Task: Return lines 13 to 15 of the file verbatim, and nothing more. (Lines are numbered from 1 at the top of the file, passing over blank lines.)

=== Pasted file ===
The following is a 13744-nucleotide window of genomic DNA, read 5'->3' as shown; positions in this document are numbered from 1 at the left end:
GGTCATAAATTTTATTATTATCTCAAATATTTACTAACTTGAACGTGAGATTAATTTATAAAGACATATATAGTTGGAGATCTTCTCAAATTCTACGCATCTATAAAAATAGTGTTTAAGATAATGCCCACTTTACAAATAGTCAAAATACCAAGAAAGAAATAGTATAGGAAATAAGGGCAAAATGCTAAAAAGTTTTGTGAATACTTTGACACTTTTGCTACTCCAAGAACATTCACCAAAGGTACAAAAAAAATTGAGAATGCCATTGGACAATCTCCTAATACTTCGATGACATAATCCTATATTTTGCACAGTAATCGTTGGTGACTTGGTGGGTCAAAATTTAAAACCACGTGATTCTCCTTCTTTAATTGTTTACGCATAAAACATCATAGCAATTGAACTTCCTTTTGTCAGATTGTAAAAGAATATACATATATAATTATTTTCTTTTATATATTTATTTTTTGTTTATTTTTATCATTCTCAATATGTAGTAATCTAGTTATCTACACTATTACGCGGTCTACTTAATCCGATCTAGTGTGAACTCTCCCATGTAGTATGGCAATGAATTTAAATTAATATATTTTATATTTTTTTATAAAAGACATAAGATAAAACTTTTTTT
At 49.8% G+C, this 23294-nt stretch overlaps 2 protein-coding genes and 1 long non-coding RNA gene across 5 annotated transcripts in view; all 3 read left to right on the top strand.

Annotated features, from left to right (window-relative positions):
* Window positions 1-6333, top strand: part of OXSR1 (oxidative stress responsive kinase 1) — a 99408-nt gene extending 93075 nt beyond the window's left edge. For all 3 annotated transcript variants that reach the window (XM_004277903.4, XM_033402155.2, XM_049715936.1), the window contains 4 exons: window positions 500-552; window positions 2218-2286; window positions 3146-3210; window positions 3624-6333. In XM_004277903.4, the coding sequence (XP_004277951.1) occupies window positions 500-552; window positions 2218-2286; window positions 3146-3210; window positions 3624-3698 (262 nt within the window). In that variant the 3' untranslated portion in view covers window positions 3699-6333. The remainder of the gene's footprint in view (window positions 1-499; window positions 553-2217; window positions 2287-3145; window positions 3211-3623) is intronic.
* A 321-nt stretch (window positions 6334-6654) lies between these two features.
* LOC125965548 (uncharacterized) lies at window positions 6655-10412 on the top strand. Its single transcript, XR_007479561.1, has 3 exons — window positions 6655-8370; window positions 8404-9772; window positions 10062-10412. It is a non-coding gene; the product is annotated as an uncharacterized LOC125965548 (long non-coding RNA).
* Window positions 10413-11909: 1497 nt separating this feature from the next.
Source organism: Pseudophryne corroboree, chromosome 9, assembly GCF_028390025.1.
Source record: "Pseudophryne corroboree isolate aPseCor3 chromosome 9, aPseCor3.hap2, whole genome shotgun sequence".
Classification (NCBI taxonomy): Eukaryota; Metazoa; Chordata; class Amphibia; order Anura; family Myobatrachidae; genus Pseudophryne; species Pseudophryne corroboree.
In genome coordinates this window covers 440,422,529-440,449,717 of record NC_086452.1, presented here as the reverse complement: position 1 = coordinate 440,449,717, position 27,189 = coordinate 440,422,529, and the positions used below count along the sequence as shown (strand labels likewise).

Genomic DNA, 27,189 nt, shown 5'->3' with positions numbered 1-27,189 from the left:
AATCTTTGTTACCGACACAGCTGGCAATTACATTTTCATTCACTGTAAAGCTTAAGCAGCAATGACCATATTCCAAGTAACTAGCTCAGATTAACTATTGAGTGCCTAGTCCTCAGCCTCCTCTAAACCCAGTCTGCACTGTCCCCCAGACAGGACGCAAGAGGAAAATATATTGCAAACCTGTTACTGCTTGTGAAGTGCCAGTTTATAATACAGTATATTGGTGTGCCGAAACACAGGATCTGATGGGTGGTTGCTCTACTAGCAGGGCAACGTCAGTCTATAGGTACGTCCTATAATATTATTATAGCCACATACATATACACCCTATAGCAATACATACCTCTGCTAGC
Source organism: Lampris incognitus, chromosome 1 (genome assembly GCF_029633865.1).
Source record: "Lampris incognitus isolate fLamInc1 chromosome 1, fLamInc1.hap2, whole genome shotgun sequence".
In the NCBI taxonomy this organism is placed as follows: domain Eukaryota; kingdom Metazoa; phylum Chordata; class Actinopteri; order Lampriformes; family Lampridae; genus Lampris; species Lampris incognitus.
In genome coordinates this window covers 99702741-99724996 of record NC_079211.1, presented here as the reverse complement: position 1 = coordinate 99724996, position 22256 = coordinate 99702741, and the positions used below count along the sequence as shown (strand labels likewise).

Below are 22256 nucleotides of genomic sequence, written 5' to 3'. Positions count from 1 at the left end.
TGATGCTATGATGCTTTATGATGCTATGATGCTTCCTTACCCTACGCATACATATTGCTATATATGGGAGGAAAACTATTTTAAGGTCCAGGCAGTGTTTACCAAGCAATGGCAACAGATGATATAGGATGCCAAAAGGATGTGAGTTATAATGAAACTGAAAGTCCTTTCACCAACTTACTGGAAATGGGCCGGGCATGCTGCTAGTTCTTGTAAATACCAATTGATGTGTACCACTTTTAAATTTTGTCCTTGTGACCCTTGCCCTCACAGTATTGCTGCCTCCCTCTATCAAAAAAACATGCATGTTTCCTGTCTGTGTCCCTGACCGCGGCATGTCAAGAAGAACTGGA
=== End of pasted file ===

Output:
Genomic DNA, 27,189 nt, shown 5'->3' with positions numbered 1-27,189 from the left:
AATCTTTGTTACCGACACAGCTGGCAATTACATTTTCATTCACTGTAAAGCTTAAGCAGCAATGACCATATTCCAAGTAACTAGCTCAGATTAACTATTGAGTGCCTAGTCCTCAGCCTCCTCTAAACCCAGTCTGCACTGTCCCCCAGACAGGACGCAAGAGGAAAATATATTGCAAACCTGTTACTGCTTGTGAAGTGCCAGTTTATAATACAGTATATTGGTGTGCCGAAACACAGGATCTGATGGGTGGTTGCTCTACTAGCAGGGCAACGTCAGTCTATAGGTACGTCCTATAATATTATTATAGCCACATACATATACACCCTATAGCAATACATACCTCTGCTAGC
Source organism: Lampris incognitus, chromosome 1 (genome assembly GCF_029633865.1).